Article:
Tennis in Tenerife
Originally published on 11/07/16 00:00
Perfect tennis climate? Check. World-class tennis facilities? Check. Stunning views of the Atlantic Ocean? Check. Throw into the mix a five-star hotel, an award-winning spa and two Michelin-starred restaurants, and you might just have yourself the ultimate tennis break.
Tucked away on the west coast of Tenerife, the 400- acre Ritz-Carlton Abama offers the perfect blend of luxury, fine dining and outstanding leisure facilities. But first to the weather. Situated 250km off the coast of north west Africa, the Canary Islands boast a balmy year-round climate, with temperatures averaging 24°C in summer and 20°C in winter and less than 40 days of rain per year.
With academies now established at Pine Cliffs in Portugal and Forte Village in Sardinia, Annabel Croft was looking for another five-star resort to offer a year-round tennis programme. Abama ticked all the boxes. Surrounded by tropical palm trees, the seven Plexipave courts and four padel courts enjoy a breathtaking vista. With the volcanic Mount Teide (snow-capped in winter) to the north east and the ocean to the west, it is a far cry from Thursday night training down your local club.
“It’s an undiscovered gem at the moment,” says Steve Cockell, Coaching Director at Annabel Croft Tennis Academy. “Throw in the winter sunshine and it’s perfect for tennis. Whether you go as a family, individual or part of a tennis group it is a fantastic destination.
“Our vision is to have lots of people there, enjoying the fantastic facilities and perhaps coming off court and enjoying a drink with these fantastic views. The aim of Annabel Croft Tennis Academy is to put group coaching into resorts and give people, whether they are a beginner or an experienced tennis player, opportunities to drop in and play tennis, make friends, learn about the game and participate in a working programme.”
With British tennis coaches offering a year-round coaching programme at Abama, the on-court philosophy of the coaches is “movement and repetition”, the theory being that by getting your footwork right the timing, and consequently the technique, will come more easily.
“Our belief is that if we get the movement right we can get instant results, and I think that is important for a tennis holiday,” explains Cockell. “I don’t think it’s right to start messing with your grip or trying to change your swing because the chances are you will go home worse than when you arrived. Why would you pay loads of money to go home all doom and gloom? I want players to go home buzzing and wanting to come back.”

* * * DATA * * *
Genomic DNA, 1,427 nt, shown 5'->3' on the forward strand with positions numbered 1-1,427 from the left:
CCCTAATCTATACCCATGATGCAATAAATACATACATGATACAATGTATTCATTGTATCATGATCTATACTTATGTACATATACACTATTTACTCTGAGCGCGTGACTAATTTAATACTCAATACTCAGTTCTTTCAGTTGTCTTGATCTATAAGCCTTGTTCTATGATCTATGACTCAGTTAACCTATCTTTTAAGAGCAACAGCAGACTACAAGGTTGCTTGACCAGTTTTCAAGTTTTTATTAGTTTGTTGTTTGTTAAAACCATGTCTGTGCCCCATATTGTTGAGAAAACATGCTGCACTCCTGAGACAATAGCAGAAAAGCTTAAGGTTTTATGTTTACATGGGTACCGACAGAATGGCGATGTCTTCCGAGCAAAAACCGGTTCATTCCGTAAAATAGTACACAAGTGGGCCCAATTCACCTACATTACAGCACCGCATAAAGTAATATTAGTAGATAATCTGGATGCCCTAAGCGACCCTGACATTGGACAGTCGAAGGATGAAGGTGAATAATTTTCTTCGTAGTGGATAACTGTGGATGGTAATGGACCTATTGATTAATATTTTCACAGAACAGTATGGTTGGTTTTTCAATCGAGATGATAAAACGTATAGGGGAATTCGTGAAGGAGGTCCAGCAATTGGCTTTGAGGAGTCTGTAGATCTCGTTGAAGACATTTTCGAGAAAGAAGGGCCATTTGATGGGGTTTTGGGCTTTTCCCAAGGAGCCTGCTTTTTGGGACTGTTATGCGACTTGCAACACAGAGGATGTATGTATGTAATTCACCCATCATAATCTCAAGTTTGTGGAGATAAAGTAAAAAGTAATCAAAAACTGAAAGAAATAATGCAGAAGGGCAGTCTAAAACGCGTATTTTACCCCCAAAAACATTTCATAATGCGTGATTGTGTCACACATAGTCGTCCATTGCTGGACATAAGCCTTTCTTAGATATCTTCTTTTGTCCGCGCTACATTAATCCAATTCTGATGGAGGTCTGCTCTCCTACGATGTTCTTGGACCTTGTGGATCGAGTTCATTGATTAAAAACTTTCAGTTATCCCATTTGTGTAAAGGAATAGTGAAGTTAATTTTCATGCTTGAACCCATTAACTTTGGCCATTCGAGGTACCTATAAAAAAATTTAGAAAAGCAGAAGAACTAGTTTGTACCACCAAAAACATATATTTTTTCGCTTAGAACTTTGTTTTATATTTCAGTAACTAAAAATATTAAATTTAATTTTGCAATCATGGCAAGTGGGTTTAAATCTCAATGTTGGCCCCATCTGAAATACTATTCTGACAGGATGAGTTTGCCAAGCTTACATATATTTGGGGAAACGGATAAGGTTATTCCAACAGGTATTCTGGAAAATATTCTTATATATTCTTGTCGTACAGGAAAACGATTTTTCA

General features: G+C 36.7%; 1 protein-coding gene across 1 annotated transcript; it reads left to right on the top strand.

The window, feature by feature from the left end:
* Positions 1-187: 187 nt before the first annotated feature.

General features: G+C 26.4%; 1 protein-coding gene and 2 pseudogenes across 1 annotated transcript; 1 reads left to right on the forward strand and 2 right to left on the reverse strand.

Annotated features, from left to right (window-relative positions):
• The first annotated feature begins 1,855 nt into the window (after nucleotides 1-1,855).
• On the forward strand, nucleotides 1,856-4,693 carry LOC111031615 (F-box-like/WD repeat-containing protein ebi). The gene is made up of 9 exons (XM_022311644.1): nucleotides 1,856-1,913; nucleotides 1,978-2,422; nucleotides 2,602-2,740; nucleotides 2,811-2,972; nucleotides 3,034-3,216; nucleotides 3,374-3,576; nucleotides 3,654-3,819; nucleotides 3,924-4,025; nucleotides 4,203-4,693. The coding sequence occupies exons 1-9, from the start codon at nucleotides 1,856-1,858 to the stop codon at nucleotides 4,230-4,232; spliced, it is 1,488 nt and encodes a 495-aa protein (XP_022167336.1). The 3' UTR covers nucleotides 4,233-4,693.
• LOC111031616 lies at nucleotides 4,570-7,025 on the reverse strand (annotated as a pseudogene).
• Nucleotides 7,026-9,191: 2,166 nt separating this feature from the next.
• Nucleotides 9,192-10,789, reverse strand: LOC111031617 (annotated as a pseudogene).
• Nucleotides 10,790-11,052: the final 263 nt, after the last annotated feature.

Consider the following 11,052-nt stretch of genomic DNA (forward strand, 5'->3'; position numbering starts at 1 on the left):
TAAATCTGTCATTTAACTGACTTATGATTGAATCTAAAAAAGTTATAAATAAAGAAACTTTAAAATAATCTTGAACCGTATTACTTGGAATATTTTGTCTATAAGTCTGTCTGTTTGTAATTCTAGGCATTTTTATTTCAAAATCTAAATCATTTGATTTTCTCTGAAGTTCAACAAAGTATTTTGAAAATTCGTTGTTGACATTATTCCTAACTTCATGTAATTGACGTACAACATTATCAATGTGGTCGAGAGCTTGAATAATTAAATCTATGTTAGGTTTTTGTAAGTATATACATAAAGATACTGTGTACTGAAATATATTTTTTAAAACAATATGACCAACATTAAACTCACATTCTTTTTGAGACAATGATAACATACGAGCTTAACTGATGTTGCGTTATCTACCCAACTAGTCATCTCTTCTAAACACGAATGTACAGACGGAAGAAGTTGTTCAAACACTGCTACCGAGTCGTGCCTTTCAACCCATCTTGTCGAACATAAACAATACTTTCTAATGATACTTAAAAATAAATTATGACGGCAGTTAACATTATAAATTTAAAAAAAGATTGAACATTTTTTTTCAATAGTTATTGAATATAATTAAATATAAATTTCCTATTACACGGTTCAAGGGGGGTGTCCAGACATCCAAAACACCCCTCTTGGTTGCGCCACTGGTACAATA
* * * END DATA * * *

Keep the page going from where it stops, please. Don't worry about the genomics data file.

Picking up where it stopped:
Down the hill from the courts is the luxurious hotel and its seven swimming pools and 10 restaurants. A train runs down to the secluded golden sandy beach. Be sure to check out the spa, with its wealth of steam rooms, hydrotherapy pool and menu of treatments from Balinese facial to Swedish massage.
There are 10 restaurants to choose from, whether you fancy grabbing a burger and a pint while watching the football in the sports bar, tucking into a steak at the Pampa Grill house or eating while watching the sun go down at the scenic Mirador restaurant. If you’re feeling really indulgent, the resort boasts three Michelin-stars. The unique fusion of Japanese and local cuisines makes Kabuki a popular destination for foodies, while Martin Berasategui’s two-starred M.B restaurant is described in the Michelin guide as “innovative cuisine combining excellent ingredients, superb technical skill and meticulous presentation”.
With such a wealth of dining and leisure options on site, it is the kind of place where you can wake up and decide whether you want to spend the day finessing your forehand or simply sipping Sangria. Whatever takes your fancy.